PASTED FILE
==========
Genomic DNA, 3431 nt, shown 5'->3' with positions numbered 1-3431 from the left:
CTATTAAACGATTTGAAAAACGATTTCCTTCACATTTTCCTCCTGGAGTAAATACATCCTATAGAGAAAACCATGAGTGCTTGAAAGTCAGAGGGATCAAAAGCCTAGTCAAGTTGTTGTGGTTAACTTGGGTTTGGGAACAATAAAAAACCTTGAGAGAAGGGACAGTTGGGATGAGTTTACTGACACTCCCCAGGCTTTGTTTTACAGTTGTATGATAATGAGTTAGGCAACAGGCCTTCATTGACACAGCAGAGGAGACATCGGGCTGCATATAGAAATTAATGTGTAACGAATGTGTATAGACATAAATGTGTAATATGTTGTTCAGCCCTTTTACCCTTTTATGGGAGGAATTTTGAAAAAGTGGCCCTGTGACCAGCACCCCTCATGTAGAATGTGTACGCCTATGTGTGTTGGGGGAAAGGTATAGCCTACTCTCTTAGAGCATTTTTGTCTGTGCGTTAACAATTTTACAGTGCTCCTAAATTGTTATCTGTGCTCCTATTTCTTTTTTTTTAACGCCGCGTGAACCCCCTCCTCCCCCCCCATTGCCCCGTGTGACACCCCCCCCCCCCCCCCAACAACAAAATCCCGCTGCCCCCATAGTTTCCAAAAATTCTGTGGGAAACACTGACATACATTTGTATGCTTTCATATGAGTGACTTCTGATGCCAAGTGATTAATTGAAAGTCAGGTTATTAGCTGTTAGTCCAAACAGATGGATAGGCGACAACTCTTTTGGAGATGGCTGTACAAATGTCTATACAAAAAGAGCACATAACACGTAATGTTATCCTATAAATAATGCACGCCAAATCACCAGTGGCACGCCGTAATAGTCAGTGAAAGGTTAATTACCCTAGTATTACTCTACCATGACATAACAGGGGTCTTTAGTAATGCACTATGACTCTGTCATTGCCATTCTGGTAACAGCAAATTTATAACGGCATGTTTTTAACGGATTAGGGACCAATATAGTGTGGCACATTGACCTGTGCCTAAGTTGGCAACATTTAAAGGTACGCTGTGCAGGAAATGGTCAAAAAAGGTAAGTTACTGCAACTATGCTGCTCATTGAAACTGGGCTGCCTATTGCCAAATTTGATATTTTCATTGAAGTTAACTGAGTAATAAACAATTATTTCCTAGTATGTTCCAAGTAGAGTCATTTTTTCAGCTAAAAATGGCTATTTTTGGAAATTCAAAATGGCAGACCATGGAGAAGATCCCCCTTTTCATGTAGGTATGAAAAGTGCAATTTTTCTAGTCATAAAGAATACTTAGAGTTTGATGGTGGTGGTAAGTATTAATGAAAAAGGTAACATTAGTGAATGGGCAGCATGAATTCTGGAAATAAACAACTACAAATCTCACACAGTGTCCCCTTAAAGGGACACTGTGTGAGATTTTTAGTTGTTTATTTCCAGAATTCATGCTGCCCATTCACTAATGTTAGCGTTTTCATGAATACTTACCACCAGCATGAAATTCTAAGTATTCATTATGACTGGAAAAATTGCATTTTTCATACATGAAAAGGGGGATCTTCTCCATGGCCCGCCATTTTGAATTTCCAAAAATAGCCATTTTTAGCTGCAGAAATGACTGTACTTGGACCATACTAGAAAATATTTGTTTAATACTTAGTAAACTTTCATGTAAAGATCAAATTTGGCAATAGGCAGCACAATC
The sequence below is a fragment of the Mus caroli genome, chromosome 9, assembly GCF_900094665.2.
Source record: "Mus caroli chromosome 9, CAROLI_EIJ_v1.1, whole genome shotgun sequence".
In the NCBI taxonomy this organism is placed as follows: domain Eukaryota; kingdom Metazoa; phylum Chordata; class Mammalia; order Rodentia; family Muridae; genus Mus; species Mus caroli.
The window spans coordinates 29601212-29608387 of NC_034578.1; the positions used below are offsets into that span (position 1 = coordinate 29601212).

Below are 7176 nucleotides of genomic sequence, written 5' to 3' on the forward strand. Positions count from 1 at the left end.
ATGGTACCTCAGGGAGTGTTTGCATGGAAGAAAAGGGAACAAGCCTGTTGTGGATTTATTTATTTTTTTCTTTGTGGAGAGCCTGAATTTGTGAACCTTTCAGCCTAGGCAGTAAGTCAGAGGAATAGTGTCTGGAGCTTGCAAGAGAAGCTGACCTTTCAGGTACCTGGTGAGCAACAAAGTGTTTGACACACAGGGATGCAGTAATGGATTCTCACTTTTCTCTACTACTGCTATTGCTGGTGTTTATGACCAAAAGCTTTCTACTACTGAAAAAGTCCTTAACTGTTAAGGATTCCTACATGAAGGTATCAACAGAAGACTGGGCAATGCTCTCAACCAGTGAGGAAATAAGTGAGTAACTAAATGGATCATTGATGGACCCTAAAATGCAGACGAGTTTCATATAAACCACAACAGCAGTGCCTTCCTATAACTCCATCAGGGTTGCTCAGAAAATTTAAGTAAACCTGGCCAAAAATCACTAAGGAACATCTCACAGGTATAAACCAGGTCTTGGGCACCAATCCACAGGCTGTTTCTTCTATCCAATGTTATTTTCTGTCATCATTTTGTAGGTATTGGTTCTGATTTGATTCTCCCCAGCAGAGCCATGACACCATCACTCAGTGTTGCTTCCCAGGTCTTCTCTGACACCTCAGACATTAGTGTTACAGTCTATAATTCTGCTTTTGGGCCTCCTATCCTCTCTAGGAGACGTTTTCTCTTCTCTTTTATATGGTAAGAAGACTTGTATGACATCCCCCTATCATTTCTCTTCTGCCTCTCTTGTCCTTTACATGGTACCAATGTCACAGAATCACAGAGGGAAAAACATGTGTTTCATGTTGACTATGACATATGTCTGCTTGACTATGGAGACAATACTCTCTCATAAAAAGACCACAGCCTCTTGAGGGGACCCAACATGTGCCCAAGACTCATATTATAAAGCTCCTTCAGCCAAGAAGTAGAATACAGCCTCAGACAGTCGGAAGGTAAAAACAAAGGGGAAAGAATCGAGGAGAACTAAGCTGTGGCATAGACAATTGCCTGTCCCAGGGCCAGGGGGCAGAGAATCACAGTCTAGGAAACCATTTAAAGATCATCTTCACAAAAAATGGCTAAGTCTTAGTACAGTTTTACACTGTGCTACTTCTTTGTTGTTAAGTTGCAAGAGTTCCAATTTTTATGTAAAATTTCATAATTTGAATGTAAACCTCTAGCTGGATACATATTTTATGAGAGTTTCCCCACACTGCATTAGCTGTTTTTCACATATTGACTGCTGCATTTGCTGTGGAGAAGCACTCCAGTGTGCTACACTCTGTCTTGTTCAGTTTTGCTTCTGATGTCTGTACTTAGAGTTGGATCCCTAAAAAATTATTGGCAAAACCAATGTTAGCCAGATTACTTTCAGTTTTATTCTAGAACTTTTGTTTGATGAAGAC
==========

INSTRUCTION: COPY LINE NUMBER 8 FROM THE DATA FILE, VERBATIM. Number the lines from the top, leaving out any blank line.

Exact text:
ATGGTACCTCAGGGAGTGTTTGCATGGAAGAAAAGGGAACAAGCCTGTTGTGGATTTATTTATTTTTTTCTTTGTGGAGAGCCTGAATTTGTGAACCTTTCAGCCTAGGCAGTAAGTCAGAGGAATAGTGTCTGGAGCTTGCAAGAGAAGCTGACCTTTCAGGTACCTGGTGAGCAACAAAGTGTTTGACACACAGGGATGCAGTAATGGATTCTCACTTTTCTCTACTACTGCTATTGCTGGTGTTTATGACCAAAAGCTTTCTACTACTGAAAAAGTCCTTAACTGTTAAGGATTCCTACATGAAGGTATCAACAGAAGACTGGGCAATGCTCTCAACCAGTGAGGAAATAAGTGAGTAACTAAATGGATCATTGATGGACCCTAAAATGCAGACGAGTTTCATATAAACCACAACAGCAGTGCCTTCCTATAACTCCATCAGGGTTGCTCAGAAAATTTAAGTAAACCTGGCCAAAAATCACTAAGGAACATCTCACAGGTATAAACCAGGTCTTGGGCACCAATCCACAGGCTGTTTCTTCTATCCAATGTTATTTTCTGTCATCATTTTGTAGGTATTGGTTCTGATTTGATTCTCCCCAGCAGAGCCATGACACCATCACTCAGTGTTGCTTCCCAGGTCTTCTCTGACACCTCAGACATTAGTGTTACAGTCTATAATTCTGCTTTTGGGCCTCCTATCCTCTCTAGGAGACGTTTTCTCTTCTCTTTTATATGGTAAGAAGACTTGTATGACATCCCCCTATCATTTCTCTTCTGCCTCTCTTGTCCTTTACATGGTACCAATGTCACAGAATCACAGAGGGAAAAACATGTGTTTCATGTTGACTATGACATATGTCTGCTTGACTATGGAGACAATACTCTCTCATAAAAAGACCACAGCCTCTTGAGGGGACCCAACATGTGCCCAAGACTCATATTATAAAGCTCCTTCAGCCAAGAAGTAGAATACAGCCTCAGACAGTCGGAAGGTAAAAACAAAGGGGAAAGAATCGAGGAGAACTAAGCTGTGGCATAGACAATTGCCTGTCCCAGGGCCAGGGGGCAGAGAATCACAGTCTAGGAAACCATTTAAAGATCATCTTCACAAAAAATGGCTAAGTCTTAGTACAGTTTTACACTGTGCTACTTCTTTGTTGTTAAGTTGCAAGAGTTCCAATTTTTATGTAAAATTTCATAATTTGAATGTAAACCTCTAGCTGGATACATATTTTATGAGAGTTTCCCCACACTGCATTAGCTGTTTTTCACATATTGACTGCTGCATTTGCTGTGGAGAAGCACTCCAGTGTGCTACACTCTGTCTTGTTCAGTTTTGCTTCTGATGTCTGTACTTAGAGTTGGATCCCTAAAAAATTATTGGCAAAACCAATGTTAGCCAGATTACTTTCAGTTTTATTCTAGAACTTTTGTTTGATGAAGAC